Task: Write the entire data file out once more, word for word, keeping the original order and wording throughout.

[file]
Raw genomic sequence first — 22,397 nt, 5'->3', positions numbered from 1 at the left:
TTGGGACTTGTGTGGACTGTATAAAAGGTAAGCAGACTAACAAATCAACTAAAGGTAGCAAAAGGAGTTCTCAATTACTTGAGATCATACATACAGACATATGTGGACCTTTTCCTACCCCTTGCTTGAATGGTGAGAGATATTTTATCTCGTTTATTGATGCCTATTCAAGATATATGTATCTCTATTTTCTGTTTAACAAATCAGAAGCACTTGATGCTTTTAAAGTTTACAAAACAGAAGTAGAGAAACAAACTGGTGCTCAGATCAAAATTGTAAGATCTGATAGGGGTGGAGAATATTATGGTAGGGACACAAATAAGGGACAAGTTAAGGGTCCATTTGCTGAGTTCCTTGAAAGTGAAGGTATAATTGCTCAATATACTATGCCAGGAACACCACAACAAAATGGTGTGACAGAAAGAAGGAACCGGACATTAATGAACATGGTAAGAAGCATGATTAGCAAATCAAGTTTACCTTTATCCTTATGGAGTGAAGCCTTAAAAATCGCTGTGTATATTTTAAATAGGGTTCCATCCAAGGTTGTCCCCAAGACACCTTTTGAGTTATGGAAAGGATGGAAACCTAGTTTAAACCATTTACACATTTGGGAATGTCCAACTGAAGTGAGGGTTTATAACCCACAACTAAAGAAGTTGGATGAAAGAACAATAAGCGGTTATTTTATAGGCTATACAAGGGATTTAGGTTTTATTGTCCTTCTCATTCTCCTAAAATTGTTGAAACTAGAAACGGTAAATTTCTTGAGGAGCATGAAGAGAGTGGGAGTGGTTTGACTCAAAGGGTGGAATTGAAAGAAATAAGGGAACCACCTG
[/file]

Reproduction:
Raw genomic sequence first — 22,397 nt, 5'->3', positions numbered from 1 at the left:
TTGGGACTTGTGTGGACTGTATAAAAGGTAAGCAGACTAACAAATCAACTAAAGGTAGCAAAAGGAGTTCTCAATTACTTGAGATCATACATACAGACATATGTGGACCTTTTCCTACCCCTTGCTTGAATGGTGAGAGATATTTTATCTCGTTTATTGATGCCTATTCAAGATATATGTATCTCTATTTTCTGTTTAACAAATCAGAAGCACTTGATGCTTTTAAAGTTTACAAAACAGAAGTAGAGAAACAAACTGGTGCTCAGATCAAAATTGTAAGATCTGATAGGGGTGGAGAATATTATGGTAGGGACACAAATAAGGGACAAGTTAAGGGTCCATTTGCTGAGTTCCTTGAAAGTGAAGGTATAATTGCTCAATATACTATGCCAGGAACACCACAACAAAATGGTGTGACAGAAAGAAGGAACCGGACATTAATGAACATGGTAAGAAGCATGATTAGCAAATCAAGTTTACCTTTATCCTTATGGAGTGAAGCCTTAAAAATCGCTGTGTATATTTTAAATAGGGTTCCATCCAAGGTTGTCCCCAAGACACCTTTTGAGTTATGGAAAGGATGGAAACCTAGTTTAAACCATTTACACATTTGGGAATGTCCAACTGAAGTGAGGGTTTATAACCCACAACTAAAGAAGTTGGATGAAAGAACAATAAGCGGTTATTTTATAGGCTATACAAGGGATTTAGGTTTTATTGTCCTTCTCATTCTCCTAAAATTGTTGAAACTAGAAACGGTAAATTTCTTGAGGAGCATGAAGAGAGTGGGAGTGGTTTGACTCAAAGGGTGGAATTGAAAGAAATAAGGGAACCACCTG